Key ministers to review Doha WTO talks at Davos next week
Trade ministers from key WTO members, including India, will be meeting at Davos in Switzerland on January 29, amidst low expectations for breakthrough for the 10-year old Doha negotiations for a global trade deal.delhi Updated: Jan 17, 2011 19:33 IST
Trade ministers from key WTO members, including India, will be meeting at Davos in Switzerland on January 29, amidst low expectations for breakthrough for the 10-year old Doha negotiations for a global trade deal.
The informal meeting to be hosted by Switzerland on the sidelines of the annual World Economic Forum event, will also be attended by the Director General of the World Trade Organisation, Pascal Lamy, a source said.
Ministers from the select group are expected to take stock of the progress of the Doha negotiations which have not yielded any fruitful result since their launch in 2001 at the Qatari capital.
Developed and developing countries have been blaming each other for the tardy progress on talks for a multi-lateral agreement which could open the global trade.
As recently as three days ago, a senior US official blamed India and China for not offering enough on the table for opening their markets. India has been moving "one step forward, one step back" and China has "disappointed", he said in Geneva, the WTO headquarters. He said India has been giving "mixed signals".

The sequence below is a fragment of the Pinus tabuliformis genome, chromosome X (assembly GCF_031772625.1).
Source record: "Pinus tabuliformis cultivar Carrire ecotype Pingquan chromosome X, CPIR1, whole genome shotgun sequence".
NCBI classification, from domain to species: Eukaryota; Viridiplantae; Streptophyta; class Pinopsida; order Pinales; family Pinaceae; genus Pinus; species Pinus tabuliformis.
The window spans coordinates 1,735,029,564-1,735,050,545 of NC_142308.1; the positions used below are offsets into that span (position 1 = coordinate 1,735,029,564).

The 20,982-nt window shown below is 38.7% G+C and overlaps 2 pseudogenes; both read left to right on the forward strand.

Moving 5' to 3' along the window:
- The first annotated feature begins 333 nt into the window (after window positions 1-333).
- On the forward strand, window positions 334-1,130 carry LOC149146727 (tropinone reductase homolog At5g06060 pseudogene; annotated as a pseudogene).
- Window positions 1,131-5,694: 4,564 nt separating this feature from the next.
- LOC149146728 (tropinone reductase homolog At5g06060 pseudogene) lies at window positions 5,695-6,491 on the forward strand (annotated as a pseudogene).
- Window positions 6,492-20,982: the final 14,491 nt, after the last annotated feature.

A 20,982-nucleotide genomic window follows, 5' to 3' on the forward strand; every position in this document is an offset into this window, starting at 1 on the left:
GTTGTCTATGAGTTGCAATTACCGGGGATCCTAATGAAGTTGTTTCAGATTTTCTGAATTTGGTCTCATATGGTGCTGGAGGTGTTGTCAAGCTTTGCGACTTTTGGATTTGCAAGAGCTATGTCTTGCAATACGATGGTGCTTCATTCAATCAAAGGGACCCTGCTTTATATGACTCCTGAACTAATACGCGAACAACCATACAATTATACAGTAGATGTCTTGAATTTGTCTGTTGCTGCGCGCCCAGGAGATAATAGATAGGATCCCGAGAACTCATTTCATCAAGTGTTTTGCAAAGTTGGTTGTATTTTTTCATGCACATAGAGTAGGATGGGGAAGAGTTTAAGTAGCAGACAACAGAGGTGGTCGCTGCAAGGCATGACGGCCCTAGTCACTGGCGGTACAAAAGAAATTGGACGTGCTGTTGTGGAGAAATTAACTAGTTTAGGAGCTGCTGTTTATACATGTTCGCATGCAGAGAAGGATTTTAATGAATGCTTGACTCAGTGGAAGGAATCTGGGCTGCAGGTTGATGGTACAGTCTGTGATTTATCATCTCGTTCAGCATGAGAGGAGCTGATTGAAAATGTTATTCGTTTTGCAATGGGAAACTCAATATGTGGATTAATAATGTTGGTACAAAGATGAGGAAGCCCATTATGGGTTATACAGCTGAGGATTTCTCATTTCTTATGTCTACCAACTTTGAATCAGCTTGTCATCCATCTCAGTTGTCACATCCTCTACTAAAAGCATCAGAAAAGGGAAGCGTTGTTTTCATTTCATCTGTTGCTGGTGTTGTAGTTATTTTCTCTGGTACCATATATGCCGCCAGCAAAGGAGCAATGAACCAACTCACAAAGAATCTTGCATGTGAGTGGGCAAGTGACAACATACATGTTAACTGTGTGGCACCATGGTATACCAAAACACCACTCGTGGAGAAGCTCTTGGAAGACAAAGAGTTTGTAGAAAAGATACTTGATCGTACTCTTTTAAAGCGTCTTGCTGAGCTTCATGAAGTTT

Commerce and Industry Minister Anand Sharma will push forward India's demand for early conclusion of the Doha negotiations, they said. Trade ministers or senior representatives from the US, European Union and Australia are expected to converge at Davos.
Besides the Doha round of talks, the meeting is also likely to take stock of recent global trade trends, including rising commodity prices, restrictions on exports and protectionist measures in some rich countries.
India along with emerging nations like China has been protesting protectionist policies like the hike in US visa fee for professionals by the American authorities.
While leaders of the G20 had recently called upon their negotiators to try and complete the Doha talks in 2011, officials in the Commerce Ministry are not very hopeful of positive outcome.
Differences between rich and developing nations have been a stumbling block for a trade-opening multilateral agreement. India and other developing nations have been defending their agricultural market to protect millions of subsistent farmers from easy imports that may result from an open world.
The US and the other developed countries are, however, seeking more market access in developing nations, including India.
As per the WTO estimate, successful conclusion of Doha talks could boost the global trade by up to USD 200 billion in a year.